Lloyds Bank

British workers spend 492 days of their lives travelling into work

06 September 2019

  • Britain’s commuters spend 492 days travelling to work at a cost of £37,399 over a lifetime
  • One in five (21%) say their commute has become less reliable over the past 5 years and a third (33%) say it is more crowded
  • East Midlands named the best region for commuting in the UK

British workers are spending over 10 days (251 hours) travelling to and from work every year, at an annual cost of almost £800 (£795.72), according to new research by Lloyds Bank.

With an average journey time of 65 minutes each day, commuters are set to spend around 70 weeks’ worth of time (492 days) travelling for their job during their working life, at a total cost of £37,399.

Part of Lloyds Bank’s ‘How Britain Lives’ study, the UK-wide analysis conducted in partnership with YouGov, also found that despite the time and expense, almost half of workers (47%) like their commute and one in twenty (7%) go as far as to say they love their journey into work.

Commuting clearly divides opinion, with a third of workers disliking their commute (36%), one in five (21%) saying it has become less reliable over the past five years, and a third (33%) claiming it is more crowded than half a decade ago.

Londoners have the longest commute in the UK

With an average daily commute of 84 minutes, people living in London experience the longest journey to and from work in the UK, almost double that of those living in the East Midlands (49 minutes) or Wales (52 minutes).

Those living in the South East (75 minutes) and the East of England (69 minutes) also face higher-than-average commuting times.

East of England travelers fork out the most on commuting

Those living in the East of England, in areas such as Cambridge, Norwich and Peterborough, fork out an average of £78.93 each month on commuting costs, totaling £947.16 a year, the highest amount spent by any UK region.

Londoners spend an average of £76.49 on their commute every month (£917.88 a year), while workers in the South East are also spending above the UK average of £66.31 per month, splashing out £75.77 (£909.24 a year).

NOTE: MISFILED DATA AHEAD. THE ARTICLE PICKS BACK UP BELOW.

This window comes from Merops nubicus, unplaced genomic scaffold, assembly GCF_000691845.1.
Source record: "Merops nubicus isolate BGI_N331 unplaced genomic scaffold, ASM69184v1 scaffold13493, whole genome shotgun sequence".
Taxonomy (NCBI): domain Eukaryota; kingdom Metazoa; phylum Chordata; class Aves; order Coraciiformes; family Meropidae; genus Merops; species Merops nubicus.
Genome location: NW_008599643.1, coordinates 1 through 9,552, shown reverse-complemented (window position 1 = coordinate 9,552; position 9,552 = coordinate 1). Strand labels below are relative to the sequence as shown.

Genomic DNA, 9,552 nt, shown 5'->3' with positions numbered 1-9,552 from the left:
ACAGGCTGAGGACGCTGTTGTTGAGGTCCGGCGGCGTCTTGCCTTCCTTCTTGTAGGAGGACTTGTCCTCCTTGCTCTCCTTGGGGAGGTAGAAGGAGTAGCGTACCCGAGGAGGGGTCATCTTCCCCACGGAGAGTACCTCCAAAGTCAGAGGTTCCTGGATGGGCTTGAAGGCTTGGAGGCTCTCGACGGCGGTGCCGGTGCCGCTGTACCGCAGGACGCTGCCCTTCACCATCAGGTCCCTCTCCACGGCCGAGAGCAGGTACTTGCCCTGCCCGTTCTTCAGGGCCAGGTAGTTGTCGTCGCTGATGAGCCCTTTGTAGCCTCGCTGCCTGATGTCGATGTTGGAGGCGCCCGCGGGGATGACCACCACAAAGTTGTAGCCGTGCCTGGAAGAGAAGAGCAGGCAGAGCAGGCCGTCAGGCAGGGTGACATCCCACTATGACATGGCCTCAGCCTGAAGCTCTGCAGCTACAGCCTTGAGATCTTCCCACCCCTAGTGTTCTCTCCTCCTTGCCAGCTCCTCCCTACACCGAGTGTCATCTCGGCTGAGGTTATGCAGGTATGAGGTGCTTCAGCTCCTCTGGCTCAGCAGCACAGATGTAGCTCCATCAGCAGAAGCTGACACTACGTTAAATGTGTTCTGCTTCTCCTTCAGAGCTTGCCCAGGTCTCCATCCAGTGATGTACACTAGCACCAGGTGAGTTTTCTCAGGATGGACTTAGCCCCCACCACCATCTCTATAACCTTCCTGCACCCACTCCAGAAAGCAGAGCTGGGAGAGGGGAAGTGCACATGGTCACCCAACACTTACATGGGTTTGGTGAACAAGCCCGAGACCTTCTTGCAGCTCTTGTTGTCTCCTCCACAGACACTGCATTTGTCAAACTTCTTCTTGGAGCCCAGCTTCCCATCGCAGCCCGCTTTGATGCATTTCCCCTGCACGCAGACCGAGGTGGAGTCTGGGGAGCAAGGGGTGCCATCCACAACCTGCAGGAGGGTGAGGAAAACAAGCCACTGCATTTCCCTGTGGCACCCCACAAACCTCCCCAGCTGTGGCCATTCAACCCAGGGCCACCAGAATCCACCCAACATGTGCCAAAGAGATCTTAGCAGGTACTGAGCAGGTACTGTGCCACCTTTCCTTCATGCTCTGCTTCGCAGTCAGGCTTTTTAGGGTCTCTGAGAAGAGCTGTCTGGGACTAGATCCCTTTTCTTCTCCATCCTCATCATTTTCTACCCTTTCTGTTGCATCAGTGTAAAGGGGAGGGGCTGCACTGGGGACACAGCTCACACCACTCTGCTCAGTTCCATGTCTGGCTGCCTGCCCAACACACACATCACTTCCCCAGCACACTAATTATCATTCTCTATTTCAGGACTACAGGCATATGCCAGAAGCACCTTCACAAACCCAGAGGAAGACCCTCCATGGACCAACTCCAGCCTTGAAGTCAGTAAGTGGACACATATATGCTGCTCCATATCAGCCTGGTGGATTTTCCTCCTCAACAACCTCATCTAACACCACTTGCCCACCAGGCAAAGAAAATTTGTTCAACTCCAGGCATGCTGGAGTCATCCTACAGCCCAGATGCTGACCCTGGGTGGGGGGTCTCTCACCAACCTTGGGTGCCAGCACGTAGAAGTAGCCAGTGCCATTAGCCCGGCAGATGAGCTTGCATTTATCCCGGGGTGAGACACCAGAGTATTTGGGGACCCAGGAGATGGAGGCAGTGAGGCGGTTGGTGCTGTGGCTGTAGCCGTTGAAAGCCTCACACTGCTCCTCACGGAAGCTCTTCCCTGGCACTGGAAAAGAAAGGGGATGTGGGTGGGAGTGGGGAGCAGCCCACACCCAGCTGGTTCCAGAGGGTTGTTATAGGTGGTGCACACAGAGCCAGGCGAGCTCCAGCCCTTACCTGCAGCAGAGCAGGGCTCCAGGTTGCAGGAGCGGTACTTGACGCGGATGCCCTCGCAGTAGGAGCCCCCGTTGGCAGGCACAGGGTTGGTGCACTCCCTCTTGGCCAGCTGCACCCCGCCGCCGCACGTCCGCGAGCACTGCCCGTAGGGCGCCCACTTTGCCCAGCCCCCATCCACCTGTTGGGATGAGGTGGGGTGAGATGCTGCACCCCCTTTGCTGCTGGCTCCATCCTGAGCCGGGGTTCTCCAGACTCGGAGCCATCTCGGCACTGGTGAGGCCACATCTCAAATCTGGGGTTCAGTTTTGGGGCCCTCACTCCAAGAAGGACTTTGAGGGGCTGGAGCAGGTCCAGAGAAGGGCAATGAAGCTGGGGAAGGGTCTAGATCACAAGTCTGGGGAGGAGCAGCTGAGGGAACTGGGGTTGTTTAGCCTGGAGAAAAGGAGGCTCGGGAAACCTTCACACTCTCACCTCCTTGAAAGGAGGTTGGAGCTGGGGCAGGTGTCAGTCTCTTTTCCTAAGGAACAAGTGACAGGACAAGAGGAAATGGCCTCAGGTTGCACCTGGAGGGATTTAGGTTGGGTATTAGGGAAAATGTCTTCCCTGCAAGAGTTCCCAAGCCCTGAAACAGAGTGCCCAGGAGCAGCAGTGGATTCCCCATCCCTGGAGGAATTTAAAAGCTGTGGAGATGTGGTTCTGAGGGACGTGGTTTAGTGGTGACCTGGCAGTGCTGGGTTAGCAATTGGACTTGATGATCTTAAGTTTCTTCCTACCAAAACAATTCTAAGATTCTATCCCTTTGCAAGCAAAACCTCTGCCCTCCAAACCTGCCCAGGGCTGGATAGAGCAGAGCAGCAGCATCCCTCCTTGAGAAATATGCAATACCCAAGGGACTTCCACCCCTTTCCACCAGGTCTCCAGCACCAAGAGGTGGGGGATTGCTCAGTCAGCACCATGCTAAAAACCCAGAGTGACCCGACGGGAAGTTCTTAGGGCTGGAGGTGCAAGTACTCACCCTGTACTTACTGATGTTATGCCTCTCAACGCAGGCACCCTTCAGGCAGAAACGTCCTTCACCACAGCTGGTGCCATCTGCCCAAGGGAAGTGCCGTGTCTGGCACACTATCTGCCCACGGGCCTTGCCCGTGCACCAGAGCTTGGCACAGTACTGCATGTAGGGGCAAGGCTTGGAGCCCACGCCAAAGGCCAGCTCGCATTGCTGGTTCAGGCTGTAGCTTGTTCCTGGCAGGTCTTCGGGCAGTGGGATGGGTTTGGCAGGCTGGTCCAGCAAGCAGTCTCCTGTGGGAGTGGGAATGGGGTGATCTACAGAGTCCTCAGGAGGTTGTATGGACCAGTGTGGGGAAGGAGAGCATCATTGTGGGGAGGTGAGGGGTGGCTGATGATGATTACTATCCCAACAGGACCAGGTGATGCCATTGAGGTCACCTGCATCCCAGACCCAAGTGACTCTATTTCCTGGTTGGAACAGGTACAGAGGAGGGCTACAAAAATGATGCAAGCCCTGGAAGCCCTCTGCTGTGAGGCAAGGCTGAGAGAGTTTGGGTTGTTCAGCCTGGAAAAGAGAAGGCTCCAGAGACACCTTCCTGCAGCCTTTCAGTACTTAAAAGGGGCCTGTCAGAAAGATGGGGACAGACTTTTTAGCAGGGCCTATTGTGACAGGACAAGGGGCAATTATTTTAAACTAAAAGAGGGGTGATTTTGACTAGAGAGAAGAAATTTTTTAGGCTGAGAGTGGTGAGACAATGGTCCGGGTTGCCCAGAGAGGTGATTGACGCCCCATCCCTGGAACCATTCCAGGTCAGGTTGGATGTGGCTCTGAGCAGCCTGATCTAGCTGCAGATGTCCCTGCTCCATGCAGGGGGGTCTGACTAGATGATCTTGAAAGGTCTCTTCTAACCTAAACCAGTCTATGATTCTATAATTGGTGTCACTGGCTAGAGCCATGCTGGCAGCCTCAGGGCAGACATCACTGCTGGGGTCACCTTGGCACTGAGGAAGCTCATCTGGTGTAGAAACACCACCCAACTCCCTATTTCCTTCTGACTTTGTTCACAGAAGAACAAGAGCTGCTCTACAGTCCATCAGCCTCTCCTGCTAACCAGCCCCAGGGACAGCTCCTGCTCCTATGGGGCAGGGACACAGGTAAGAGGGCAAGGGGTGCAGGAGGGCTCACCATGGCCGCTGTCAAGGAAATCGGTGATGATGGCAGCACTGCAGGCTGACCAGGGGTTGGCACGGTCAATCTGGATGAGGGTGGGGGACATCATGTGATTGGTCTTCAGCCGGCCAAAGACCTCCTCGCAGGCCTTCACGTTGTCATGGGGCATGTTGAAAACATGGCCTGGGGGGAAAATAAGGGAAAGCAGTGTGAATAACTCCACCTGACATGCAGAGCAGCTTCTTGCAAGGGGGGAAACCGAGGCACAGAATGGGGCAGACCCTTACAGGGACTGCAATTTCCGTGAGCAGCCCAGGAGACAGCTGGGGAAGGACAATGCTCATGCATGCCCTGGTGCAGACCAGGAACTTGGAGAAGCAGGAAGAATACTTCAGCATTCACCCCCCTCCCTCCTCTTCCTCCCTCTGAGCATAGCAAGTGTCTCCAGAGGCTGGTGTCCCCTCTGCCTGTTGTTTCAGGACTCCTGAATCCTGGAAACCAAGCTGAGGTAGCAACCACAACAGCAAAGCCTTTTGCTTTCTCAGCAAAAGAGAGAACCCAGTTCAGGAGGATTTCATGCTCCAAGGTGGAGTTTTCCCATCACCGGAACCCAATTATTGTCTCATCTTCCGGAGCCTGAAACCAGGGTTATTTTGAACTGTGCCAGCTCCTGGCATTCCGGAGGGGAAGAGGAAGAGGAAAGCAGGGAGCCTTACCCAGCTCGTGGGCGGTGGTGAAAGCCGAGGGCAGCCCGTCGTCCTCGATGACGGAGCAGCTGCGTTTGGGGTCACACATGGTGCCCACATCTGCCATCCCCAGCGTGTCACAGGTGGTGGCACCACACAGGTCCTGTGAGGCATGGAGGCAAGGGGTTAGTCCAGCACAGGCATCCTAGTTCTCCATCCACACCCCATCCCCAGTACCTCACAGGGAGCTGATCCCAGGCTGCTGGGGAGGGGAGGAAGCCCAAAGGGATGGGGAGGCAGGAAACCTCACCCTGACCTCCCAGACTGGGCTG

Sweet spot: the cheapest and quickest commutes are in the East Midlands

Workers in the East Midlands, living in cities such as Derby, Leicester and Nottingham, spend the least time and money commuting, paying £45.51 each month (£546.12 a year) and undertaking a daily journey of only 49 minutes.

Unsurprisingly, workers in this region are the happiest commuters in the UK, with just 19% saying they dislike their journey to and from work.

Driving is the most popular way to travel

The car is the most used mode of transport for commuting, with 57% of British workers travelling to work in this way.

Almost a third walk to work (31%), one in five (20%) take the bus, 18% use the train, and just 6% choose to cycle.

Londoners are the most likely to travel on public transport (51%) or on foot (45%) in the UK, while those in the West Midlands are most likely to commute by car (76%).

Younger commuters aged 18-24 are the most likely to use public transport (56%) or walk to work (43%), while those aged over 55 are the most likely to drive (63%).

 

Commuters in the UK are spending almost £800 a year on their journey to and from work - the equivalent of a city break to sunny Europe. While many may dream of rolling out of bed and straight into the office, the daily commute is the perfect opportunity to invest in yourself, whether that’s keeping up with the latest news, unwinding to a podcast or relaxing to some music.

Miles Ravenhill, Director at Lloyds Bank

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